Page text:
When work was being carried out in the Church early in this century, a Roman coin of Constantine was found beneath the floor boards.  It had a hole bored through it and it may have come from a necklace.  Also during recent repairs, an old brass crucifix was found hidden in the roof.  It is late eighteenth-century-French and is now set in the east wall of the south aisle.

Christ in Roseland
There is a legend which claims that Christ came to St. Just.  The story goes that Joseph of Arimathea was a tin merchant and that when he came on business to the Fal, he brought the boy Jesus with him.  During his visit, Jesus came into St. Just Pool and landed at St. Just, which, it is said, was a sacred place even then and that Jesus talked to the religious leaders there.  It is a persistent legend and one which crops up in several places along the Cornish coast.  All that can be said is that it could have happened and that it warms the heart to have such a story associate with this lovely place.

Vicars, Rectors and Patrons
For some hundred years after its foundation (circa A.D. 550) the Church was served by Celtic clergy from the adjacent cell at Lanzeague until Roseland was taken from the Celtic Church by the Saxon Bishops of Cornwall, Credition and Exeter.
Since the Church was consecrated by Walter, Bishop of Exeter on 14th August 1261, there have been a succession of forty Rectors – a complete list of their names is shown at the west end of the Church.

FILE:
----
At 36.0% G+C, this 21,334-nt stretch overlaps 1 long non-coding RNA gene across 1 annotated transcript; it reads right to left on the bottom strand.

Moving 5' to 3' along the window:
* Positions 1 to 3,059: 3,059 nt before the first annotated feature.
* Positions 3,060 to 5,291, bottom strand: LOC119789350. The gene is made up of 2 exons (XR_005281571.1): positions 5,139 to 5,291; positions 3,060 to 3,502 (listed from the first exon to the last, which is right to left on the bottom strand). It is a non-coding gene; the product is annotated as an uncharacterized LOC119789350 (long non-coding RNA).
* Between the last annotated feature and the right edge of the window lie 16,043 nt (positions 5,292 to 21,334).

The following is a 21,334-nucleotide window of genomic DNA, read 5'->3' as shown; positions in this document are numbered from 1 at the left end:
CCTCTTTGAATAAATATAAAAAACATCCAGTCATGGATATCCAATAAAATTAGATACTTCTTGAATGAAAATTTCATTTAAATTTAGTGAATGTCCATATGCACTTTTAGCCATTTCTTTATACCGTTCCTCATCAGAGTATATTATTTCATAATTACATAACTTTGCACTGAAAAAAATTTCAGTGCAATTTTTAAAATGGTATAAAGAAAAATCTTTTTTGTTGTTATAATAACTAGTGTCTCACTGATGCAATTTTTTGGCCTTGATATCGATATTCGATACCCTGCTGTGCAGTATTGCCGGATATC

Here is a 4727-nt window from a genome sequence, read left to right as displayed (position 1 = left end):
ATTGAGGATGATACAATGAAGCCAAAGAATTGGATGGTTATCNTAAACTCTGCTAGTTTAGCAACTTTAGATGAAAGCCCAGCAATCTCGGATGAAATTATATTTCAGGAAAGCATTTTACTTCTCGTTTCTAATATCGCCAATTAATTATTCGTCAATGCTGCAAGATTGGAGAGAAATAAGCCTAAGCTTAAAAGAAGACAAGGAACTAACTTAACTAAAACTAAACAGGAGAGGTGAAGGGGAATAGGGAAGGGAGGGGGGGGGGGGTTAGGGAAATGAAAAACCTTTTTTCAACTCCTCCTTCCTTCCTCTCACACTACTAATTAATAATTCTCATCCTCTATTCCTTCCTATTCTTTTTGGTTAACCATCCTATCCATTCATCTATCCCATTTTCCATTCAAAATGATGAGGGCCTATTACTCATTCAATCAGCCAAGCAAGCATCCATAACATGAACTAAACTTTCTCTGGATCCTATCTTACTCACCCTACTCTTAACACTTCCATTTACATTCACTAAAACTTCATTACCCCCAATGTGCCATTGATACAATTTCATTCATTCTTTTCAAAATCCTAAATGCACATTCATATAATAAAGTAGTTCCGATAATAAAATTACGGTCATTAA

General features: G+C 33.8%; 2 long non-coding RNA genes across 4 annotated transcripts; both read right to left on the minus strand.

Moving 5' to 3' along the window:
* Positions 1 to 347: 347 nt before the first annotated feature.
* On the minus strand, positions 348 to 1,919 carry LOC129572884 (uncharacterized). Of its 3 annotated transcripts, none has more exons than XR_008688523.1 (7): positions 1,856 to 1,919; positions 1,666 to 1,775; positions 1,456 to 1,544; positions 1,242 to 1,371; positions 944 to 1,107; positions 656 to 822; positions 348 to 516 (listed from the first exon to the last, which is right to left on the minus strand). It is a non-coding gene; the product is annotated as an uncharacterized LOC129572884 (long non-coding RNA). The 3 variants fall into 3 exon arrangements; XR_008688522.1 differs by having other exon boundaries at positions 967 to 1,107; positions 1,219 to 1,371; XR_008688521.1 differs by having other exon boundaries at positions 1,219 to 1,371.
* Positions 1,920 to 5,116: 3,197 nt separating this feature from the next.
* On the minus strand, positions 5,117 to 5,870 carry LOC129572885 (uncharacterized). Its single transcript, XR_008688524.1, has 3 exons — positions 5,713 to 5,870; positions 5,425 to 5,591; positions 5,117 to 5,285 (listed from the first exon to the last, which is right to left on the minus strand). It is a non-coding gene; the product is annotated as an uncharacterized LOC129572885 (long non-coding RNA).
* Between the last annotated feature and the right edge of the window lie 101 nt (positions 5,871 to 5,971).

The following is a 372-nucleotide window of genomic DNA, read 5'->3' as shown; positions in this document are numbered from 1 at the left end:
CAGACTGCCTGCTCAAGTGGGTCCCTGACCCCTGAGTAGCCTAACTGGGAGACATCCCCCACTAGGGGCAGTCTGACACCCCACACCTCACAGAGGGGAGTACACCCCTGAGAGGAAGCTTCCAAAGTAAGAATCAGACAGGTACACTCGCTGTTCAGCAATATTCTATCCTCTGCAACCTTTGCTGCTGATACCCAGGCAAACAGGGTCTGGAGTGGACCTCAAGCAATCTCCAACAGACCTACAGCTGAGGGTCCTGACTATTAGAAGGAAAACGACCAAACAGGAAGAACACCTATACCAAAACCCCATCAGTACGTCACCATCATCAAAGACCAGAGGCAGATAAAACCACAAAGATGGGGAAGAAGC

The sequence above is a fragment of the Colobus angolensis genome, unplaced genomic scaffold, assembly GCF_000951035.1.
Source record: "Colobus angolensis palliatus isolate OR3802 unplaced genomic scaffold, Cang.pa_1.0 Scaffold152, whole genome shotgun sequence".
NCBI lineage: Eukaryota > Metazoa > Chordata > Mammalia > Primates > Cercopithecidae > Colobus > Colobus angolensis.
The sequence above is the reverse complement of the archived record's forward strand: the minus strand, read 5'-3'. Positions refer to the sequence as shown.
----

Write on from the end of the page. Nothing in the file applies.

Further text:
Between 1130 and 1139 there was a squabble as to who owned the Patronage of the Church.  The owners of Tolverne, as free tenants were given the rights well-before 1085.  However, Robert, Bishop of Exeter, in 1805 gave St. Just and all its tithes to Plympton Priory.  For the fifty years prior to 1189 both Tolverne and Plympton appointed an incumbent, so that there were two Vicars at that time.  It is clear from the records that they came to a friendly arrangement whereby each owned half of the Church!  The last incumbent to be a Vicar was named Alvredus and since his death the incumbents have been Rectors.
Later the Patronage was recovered from the Priory by John le Sor, Lord of Tolverne, who successfully disputed the grant and it was arranged that a yearly sum of 13s.14d. should be paid out of the Benefice to the Priory.  The sum is still paid by the Rectors of St. Just to the successors in title of the last Prior, who is represented today by Mr. Michael Galsworthy of Trewithen, the Patron of the living.
In 1396 Sir Thomas Raulyn, Rector from 1383 to 1431, upset one of his parishioners so badly that he dared not leave the Rectory for fear of his life.  At that time it was common for the Priest to have the choice of the best garment or the second best beast of any person to be buried.  Thomas had claimed this right but the relatives of the person he had buried, refused to hand them over on the instigation of a certain Alan Bugules.  The Rector became so incensed that he ex-communicated them all on the spot.  Alan Bugules’ reaction was to threaten to kill the Rector, who then sought sanctuary in the chancel of his own Church.  Despite all this Sir Thomas Raulyn continued as Rector until he died in 1431.
During the Civil War, the Rector at St. Just was a Royalist and was therefore replaced by a Cromwellian Puritan.  When the Civil War ended and Charles II returned to the throne the Cromwellian minister was removed from his benefice.  However, as he had become so popular in the village he remained in the Parish, he and his successor becoming very close friends.  It will be noted from the list of Rectors that son has followed father to the living on several occasions, especially amongst the Carlyon family.

Church Gardens